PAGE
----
Around about Sunday I realized that I was still replying to email and having a hard time being on vacation without reading about search. So I decided to leave the computer behind for a few days and read some books instead; I’ve been in “a book a day” mode with very little computer time, so here’s a few mini-reviews of books I’ve read since Monday.
Altered Carbon, by Richard K. Morgan. As much a detective novel as cyberpunk, but there’s nothing wrong with that. Morgan’s twist is that people’s memory can be backed up and then “sleeved” into a new body. I traded another Googler for this book, and now I’ll be checking out what else Morgan has written.
JPod, by Douglas Coupland. You’ll want to read Generation X or Microserfs first to acclimate to the style. The reviews that I read complained that Coupland introduces himself as a character in the book, but I thought it was fine. Another reviewer complained about things like prime numbers or digits of pi being thrown into the book, but it’s not as quirky as it sounds. The book still works.
One surreal part of JPod is that on page 73, Coupland starts listing languages from the world. By the time he got to Catalan, I suspected that Coupland cribbed it from Google’s language page. By the time I got to “Elmer Fudd,” I was sure. But then Coupland starts hiding other words and languages (Cockney, Fortran, Ikea, Stepford, Vanna White) in. Double-plus surreal. I objected to page 397 (you’ll have to pick up the book to see why), but otherwise it was a fun read. I dunno know about you, but I like reading books where the author changes the font and throws in some different stuff from time to time.
Out of the Woods, by Chris Offutt. A collection of eight stories by a native Kentuckian, about Kentucky. In the first story, “Out of the Woods,” a Kentuckian journeys to Wahoo, Nebraska, to pick up a brother-in-law who died. The lead character ends up hauling the dead man back to Kentucky in his pickup truck, along with some nice dirt he finds in Illinois. Many of the stories center around Kentucky in some way. I enjoyed this book, but I think readers would enjoy No Heroes: A Memoir of Coming Home more. Bear in mind that Offutt exaggerates and takes some artistic license in his representations of Eastern Kentucky.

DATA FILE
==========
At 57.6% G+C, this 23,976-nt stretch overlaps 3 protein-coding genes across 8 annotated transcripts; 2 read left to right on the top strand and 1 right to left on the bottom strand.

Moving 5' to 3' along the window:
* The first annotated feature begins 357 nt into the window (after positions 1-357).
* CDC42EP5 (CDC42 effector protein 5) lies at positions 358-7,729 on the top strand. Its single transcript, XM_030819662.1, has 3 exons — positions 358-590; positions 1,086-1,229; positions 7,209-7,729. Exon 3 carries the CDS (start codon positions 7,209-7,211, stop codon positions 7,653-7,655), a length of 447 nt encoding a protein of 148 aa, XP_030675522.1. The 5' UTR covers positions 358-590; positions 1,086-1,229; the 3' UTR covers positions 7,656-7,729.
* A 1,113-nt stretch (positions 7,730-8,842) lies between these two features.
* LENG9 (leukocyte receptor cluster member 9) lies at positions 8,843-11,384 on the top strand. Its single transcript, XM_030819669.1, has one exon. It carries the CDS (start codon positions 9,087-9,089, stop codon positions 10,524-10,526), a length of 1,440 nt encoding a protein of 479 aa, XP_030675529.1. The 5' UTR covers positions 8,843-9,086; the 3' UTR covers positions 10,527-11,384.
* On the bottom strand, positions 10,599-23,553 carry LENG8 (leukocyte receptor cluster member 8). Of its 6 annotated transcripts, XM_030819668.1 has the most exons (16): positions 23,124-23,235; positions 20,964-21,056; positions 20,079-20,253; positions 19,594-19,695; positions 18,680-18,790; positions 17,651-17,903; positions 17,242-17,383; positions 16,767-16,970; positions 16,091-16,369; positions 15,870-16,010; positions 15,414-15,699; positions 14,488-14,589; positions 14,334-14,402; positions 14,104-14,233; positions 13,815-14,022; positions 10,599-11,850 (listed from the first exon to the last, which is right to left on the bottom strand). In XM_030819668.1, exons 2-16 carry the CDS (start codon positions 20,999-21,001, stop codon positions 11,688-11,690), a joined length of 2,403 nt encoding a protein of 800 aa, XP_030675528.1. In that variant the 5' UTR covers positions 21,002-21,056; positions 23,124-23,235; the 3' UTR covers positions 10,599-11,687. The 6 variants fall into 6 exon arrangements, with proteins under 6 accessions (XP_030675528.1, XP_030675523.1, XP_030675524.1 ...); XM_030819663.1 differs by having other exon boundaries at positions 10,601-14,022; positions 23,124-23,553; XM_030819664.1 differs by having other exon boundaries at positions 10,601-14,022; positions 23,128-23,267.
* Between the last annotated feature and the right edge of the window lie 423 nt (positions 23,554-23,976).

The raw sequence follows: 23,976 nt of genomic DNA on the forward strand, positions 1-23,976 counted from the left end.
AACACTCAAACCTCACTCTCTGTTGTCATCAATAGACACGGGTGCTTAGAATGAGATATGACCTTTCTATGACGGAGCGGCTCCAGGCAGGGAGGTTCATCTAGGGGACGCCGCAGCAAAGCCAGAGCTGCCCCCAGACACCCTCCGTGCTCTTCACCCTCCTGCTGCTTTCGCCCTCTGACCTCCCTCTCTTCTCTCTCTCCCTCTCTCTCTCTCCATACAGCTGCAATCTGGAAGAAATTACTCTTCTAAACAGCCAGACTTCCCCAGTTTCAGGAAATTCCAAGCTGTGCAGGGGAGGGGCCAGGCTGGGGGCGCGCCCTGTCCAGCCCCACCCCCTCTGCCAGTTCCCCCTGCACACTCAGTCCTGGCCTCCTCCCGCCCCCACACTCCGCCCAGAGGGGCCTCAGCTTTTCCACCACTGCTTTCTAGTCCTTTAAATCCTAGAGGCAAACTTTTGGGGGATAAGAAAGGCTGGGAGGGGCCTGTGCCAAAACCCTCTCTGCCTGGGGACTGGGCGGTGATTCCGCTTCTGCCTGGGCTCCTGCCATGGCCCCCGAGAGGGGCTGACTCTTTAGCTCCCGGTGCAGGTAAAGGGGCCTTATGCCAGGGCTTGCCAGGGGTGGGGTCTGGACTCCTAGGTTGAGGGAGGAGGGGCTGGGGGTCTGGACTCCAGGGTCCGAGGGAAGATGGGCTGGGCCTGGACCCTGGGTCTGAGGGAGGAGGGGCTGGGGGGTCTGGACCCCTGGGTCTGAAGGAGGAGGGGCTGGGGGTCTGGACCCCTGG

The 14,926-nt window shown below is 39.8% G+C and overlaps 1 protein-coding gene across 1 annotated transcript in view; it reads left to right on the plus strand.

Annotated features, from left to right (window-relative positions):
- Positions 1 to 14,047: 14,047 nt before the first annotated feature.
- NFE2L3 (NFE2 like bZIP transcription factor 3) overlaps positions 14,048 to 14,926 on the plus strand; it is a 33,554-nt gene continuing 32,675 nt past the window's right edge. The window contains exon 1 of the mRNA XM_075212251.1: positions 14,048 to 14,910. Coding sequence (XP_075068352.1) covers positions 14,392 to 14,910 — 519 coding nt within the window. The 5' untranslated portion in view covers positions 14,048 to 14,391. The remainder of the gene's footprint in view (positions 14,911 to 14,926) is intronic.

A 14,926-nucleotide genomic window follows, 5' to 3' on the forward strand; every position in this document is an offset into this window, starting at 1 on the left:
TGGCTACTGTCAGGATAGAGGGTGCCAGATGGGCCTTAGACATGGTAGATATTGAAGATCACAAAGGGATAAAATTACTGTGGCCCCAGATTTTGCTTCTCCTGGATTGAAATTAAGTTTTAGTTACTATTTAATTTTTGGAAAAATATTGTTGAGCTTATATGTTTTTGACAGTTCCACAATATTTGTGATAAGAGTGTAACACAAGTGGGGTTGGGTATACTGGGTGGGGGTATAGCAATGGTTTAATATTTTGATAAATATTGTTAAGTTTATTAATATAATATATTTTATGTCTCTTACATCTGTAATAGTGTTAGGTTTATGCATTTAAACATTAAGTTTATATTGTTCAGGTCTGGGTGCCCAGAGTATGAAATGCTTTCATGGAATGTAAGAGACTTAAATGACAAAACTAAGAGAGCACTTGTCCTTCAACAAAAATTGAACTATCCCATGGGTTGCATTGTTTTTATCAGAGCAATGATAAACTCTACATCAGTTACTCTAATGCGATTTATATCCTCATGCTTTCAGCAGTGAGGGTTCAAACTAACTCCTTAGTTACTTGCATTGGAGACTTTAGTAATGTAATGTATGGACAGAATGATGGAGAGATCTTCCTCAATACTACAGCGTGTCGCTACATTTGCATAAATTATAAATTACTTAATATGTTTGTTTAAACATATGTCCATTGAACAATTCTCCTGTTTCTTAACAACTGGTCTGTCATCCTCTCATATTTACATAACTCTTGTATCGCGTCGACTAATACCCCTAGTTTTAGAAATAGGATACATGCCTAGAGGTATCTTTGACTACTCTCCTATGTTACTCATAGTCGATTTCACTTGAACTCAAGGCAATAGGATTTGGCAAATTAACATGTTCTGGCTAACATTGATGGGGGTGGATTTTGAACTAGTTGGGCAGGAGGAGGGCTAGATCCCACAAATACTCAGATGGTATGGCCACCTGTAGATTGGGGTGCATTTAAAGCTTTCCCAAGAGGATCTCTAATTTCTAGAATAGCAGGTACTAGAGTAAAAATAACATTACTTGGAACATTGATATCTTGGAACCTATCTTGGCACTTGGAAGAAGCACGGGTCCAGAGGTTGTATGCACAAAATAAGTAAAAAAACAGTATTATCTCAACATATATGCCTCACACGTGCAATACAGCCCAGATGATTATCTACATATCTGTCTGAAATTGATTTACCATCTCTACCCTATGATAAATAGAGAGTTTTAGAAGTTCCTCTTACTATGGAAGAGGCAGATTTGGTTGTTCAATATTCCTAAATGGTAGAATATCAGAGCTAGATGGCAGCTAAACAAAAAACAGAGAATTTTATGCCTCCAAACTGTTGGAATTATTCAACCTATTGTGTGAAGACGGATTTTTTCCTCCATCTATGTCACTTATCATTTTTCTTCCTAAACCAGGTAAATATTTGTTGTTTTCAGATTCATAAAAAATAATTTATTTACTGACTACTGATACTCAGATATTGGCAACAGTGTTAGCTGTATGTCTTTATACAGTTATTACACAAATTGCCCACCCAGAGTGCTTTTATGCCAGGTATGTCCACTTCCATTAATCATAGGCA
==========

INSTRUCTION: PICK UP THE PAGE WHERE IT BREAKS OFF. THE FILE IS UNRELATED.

Sharper Than a Serpent’s Tooth, by Simon R. Green. The sixth (?) book in the “Nightside” series is a quick/fun read, and not terribly deep. In the Nightside (tucked away in the heart of London), it’s always 3 a.m. and dark forces wait behind every corner. If you wanted a deeper/darker picture of a fictional London where magic courses through the Underground veins of the city, you’d be going for Neverwhere, by Neil Gaiman. But if you’ve already read Neverwhere, Stardust, American Gods, Anansi Boys, The Sandman series, and Good Omens, then you might be ready to try this series.
White Wolf, by David Gemmell. A pretty standard “swordmaster meets axmaster and quests to save someone” book. With Gemmell, many of his books are set in the same fictional land at different times. The benefit of that is that many books stand on their own; you don’t have to read them as a trilogy, quadrilogy, or dodecalogy. Nope, with Gemmell, you can usually count on each book wrapping up individually. A fine summer read, especially if you or someone you love finds it at a book sale (which is how I got it).
Quite Ugly One Morning, by Christopher Brookmyre. This was another reader suggestion, from Domas Mituzas, and I have to say that I really enjoyed it. It’s set in Edinburgh, so some of the lingo is a little hard-to-follow. But if you press on, you’ll find a nice tight little detective story. I liked watching things unwind for the killer, who is gradually injured more and more until he’s practically a walking zombie.
So far, I’d say that JPod was my favorite, followed by Quite Ugly One Morning and then Altered Carbon. Now I’m trying to decide what to read next. If you have more suggestions, chime in.